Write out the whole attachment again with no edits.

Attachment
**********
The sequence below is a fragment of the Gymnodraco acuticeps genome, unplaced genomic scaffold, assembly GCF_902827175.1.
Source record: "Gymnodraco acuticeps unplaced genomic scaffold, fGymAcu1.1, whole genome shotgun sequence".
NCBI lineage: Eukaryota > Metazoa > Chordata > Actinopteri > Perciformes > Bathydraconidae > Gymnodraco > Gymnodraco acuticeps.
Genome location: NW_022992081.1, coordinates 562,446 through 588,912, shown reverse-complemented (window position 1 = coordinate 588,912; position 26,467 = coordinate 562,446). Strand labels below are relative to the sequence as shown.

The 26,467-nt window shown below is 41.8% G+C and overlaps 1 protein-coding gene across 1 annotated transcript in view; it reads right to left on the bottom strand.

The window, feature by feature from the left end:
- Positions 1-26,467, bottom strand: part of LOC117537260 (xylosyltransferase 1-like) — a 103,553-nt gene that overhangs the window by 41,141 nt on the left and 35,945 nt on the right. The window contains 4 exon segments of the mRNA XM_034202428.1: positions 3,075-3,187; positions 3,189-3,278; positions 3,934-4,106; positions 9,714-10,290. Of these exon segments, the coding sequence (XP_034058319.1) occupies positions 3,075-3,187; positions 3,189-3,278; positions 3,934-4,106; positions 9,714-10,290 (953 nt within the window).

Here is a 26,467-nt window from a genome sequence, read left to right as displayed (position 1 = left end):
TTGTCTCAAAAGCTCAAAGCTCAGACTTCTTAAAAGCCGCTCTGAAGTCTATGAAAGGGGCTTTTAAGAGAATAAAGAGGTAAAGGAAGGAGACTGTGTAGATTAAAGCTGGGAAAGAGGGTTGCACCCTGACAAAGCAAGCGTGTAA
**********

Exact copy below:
The sequence below is a fragment of the Gymnodraco acuticeps genome, unplaced genomic scaffold, assembly GCF_902827175.1.
Source record: "Gymnodraco acuticeps unplaced genomic scaffold, fGymAcu1.1, whole genome shotgun sequence".
NCBI lineage: Eukaryota > Metazoa > Chordata > Actinopteri > Perciformes > Bathydraconidae > Gymnodraco > Gymnodraco acuticeps.
Genome location: NW_022992081.1, coordinates 562,446 through 588,912, shown reverse-complemented (window position 1 = coordinate 588,912; position 26,467 = coordinate 562,446). Strand labels below are relative to the sequence as shown.

The 26,467-nt window shown below is 41.8% G+C and overlaps 1 protein-coding gene across 1 annotated transcript in view; it reads right to left on the bottom strand.

The window, feature by feature from the left end:
- Positions 1-26,467, bottom strand: part of LOC117537260 (xylosyltransferase 1-like) — a 103,553-nt gene that overhangs the window by 41,141 nt on the left and 35,945 nt on the right. The window contains 4 exon segments of the mRNA XM_034202428.1: positions 3,075-3,187; positions 3,189-3,278; positions 3,934-4,106; positions 9,714-10,290. Of these exon segments, the coding sequence (XP_034058319.1) occupies positions 3,075-3,187; positions 3,189-3,278; positions 3,934-4,106; positions 9,714-10,290 (953 nt within the window).

Here is a 26,467-nt window from a genome sequence, read left to right as displayed (position 1 = left end):
TTGTCTCAAAAGCTCAAAGCTCAGACTTCTTAAAAGCCGCTCTGAAGTCTATGAAAGGGGCTTTTAAGAGAATAAAGAGGTAAAGGAAGGAGACTGTGTAGATTAAAGCTGGGAAAGAGGGTTGCACCCTGACAAAGCAAGCGTGTAA